Word of the Week: To Cut

Nov 16, 2010 by

To renounce acquaintance with any one is to CUT him. There are several species of the CUT. Such as the cut direct, the cut indirect, the cut sublime, the cut infernal &c. The cut direct is to start across the street at the approach of the obnoxious person in order to avoid him. The cut indirect is to look another way, and pass without appearing to observe him. The cut sublime is to admire the top of King’s College Chapel, or the beauty of the passing clouds, til he is out of sight. The cut infernal is to analyze the arrangement of your shoe-strings, for the same purpose.

- From 1811 Dictionary of the Vulgar Tongue by Francis Grose.

FOOTNOTE: I absolutely love old dictionaries. If, like me, you spend hours looking up words like Mopsie and Bumfodder (or even Grumbletonians) you might want to check out The First English Dictionary of Slang 1699 which has just been published by the Bodleian Library, having been out of print for 300 years. Thanks to @ShireHistories for posting this on Twitter yesterday.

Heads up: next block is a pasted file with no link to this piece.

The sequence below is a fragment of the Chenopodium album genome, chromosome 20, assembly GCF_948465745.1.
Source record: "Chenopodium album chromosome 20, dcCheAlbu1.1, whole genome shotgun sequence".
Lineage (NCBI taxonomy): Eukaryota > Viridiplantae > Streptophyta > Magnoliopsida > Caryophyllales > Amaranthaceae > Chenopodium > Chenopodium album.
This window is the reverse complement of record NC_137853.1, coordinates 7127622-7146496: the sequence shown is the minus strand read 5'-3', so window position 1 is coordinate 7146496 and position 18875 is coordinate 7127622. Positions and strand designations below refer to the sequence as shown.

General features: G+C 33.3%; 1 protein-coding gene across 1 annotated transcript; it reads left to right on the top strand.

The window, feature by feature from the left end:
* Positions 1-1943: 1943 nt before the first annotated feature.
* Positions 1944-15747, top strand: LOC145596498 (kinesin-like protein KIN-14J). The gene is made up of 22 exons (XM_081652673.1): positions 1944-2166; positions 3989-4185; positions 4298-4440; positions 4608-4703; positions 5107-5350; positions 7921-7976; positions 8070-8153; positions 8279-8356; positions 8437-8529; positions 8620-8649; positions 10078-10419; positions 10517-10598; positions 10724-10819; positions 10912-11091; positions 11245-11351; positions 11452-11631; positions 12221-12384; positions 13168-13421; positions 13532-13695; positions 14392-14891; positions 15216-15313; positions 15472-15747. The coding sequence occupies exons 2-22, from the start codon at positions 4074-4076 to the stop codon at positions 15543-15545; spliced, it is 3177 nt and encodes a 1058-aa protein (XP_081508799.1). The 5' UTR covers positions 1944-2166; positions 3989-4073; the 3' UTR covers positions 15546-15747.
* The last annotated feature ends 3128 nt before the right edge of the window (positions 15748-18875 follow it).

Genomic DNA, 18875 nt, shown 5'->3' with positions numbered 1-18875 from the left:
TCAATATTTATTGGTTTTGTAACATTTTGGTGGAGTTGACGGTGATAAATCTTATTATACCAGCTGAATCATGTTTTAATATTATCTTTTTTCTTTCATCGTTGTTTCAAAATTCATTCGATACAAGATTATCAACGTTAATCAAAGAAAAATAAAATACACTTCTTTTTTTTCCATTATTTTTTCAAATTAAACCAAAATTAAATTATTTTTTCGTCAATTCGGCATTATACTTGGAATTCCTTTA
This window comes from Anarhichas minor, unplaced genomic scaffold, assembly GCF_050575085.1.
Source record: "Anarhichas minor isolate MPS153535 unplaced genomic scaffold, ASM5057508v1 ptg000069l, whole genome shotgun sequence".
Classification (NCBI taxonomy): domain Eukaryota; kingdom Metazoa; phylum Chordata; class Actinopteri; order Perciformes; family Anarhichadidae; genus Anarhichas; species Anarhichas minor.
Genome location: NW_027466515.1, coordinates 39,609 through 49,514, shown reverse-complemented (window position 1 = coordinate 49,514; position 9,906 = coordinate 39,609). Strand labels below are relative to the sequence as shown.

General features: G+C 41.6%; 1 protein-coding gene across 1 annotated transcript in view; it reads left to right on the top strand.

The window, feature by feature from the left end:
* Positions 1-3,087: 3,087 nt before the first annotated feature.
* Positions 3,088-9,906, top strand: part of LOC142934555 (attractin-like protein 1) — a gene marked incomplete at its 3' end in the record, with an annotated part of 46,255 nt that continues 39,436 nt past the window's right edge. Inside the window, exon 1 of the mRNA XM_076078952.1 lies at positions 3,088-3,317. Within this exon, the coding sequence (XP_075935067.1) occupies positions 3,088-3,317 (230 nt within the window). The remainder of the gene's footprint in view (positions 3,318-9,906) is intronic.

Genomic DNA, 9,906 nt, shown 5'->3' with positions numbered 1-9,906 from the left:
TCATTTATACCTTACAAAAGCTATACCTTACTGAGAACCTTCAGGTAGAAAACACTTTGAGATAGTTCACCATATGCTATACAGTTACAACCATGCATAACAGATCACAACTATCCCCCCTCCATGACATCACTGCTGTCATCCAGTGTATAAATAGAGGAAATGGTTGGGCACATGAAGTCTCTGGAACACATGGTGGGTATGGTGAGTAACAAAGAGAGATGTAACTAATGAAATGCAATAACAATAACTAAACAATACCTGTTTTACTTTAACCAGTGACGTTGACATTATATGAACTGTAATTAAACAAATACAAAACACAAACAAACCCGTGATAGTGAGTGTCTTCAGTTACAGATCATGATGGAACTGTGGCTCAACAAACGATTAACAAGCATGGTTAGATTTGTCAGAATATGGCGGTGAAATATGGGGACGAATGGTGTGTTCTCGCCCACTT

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3 Comments

  1. Sewicked

    I have a word of the day calendar; Forgotten English by Jeffrey Kacirk. Today it’s ‘inbread: the extra loaf or loaves allowed by a baker in each dozen; [creating a baker's-dozen] – St. James Murray’s New English Dictionary, 1901. From it, I’ve also learned that at one different verbs were used for carving of poultry & small game (like ‘display that crane’ or fract that chicken’). If you used the wrong word it showed a lack of education.

  2. Sounds wonderful! Thanks for the heads-up. Particularly enjoyed “farting-crackers” for breeches. [Apologies for going scatological: you can rely on me.]

  3. admin

    Thanks for your comments folks. Sewicked, I’ve never heard of ‘fract’ before, what a great word (‘to break’ according to my online dictionary). And I could elaborate on similar words, Scrapiana, from the 1811 Dictionary of the Vulgar Tongue, but they really are too vile to go into :D

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